Process, Goals, Dreams...

Do you set illustrating/art goals? If so, what do they look like?

My main goal is simply to grow with every book; I just want to feel like I’m always pushing forward…

I enjoyed chatting with Francine Puckly of 24 Carrot Writing, about all kinds of writing-related things — process and goals, working with an editor, managing a career, making personal connections at Nerd Camps and SCBWI...

the interview is here!


Everything is Connected

Just like the worm in my latest book, every creature in Carl and The Meaning of Life has an important job. The mouse, rabbit, squirrel, fox, and ground beetle all need each other, and our world needs them. Everything is connected— including you!

Here are a few newish books I like about the interconnectedness of things. Do you have some favorites?

Books shown:

It's a Book!

It's my favorite way to launch a book: to celebrate the publication of my latest today, I Skyped with several hundred children, from Connecticut to Hawaii and states in between. Carl and The Meaning of Life is about how everything and all of us are connected — so, many, many thanks to the wonderful teachers and school librarians who participated and made today’s connections possible! I could not have asked for a better Book Birthday.,

Book Talk

I could chat with John Schumacher, aka @MrSchuReads, Ambassador of School Libraries for Scholastic, about books for hours— so chatting with him about my own book on his blog is a special honor!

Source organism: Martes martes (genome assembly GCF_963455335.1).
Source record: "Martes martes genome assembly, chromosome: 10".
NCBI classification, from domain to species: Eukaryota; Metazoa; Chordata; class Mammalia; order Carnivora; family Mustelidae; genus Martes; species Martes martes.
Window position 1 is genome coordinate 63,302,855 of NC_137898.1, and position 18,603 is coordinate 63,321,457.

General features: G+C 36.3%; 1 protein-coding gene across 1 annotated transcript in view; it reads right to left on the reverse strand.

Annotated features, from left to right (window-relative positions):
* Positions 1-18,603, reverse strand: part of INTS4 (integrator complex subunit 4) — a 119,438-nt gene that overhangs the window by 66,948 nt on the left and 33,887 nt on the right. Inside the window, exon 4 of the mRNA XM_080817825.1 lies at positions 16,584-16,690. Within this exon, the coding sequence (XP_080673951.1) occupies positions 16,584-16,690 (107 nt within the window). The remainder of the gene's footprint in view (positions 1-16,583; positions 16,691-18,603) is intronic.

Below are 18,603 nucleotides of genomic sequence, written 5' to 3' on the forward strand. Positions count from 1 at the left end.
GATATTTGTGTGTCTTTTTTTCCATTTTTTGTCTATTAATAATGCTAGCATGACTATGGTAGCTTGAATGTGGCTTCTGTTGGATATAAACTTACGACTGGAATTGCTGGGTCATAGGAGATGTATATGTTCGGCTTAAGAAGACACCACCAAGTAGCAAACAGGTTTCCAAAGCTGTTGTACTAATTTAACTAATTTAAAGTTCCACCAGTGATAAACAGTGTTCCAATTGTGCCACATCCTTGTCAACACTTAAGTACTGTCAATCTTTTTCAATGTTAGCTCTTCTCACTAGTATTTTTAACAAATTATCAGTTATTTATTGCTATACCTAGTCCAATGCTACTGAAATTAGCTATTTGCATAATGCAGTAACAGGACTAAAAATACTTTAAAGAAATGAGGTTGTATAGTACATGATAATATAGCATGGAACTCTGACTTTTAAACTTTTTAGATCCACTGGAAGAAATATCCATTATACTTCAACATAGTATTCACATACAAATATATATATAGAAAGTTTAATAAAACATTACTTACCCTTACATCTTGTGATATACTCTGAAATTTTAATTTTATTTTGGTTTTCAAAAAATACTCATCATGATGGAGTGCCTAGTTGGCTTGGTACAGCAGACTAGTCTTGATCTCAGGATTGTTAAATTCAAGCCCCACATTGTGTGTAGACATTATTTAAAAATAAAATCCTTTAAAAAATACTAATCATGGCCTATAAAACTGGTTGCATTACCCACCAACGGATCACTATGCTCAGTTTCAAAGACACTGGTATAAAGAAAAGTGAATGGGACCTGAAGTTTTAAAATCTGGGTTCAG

Mr. Schu: Hello, Deborah Freedman! Thank you for returning to Watch.Connect.Read. to celebrate Carl and the Meaning of Life. I love everything about this beautiful picture book—the case cover, barcode, paper, story, heart. EVERYTHING! Thank you for always putting your heart on the page.

Deborah Freedman: Thank you for this! Putting one’s heart on the page is a scary thing, so when I send love out to readers and then am lucky enough to have it returned… it means the world to me…

Read the rest of our conversation about Carl and The Meaning of Life today — at WATCH. CONNECT. READ.


Small Character, Big Questions

I’m so grateful for these early reviews of Carl and the Meaning of Life, coming soon from Viking Children’s books on April 2, 2019!

© Deborah Freedman 2019

© Deborah Freedman 2019

“... shows how tiny organisms help to keep the natural world in balance in this inventive worm’s-eye view of the web of life.”
Publishers Weekly

★ “This book is a poignant example of the important contributions of even the smallest creature, but it’s better than that—it’s a science lesson as well. Freedman subtly explains the delicate balance of nature and each creature’s role in maintaining it. Carl is an endearing protagonist.”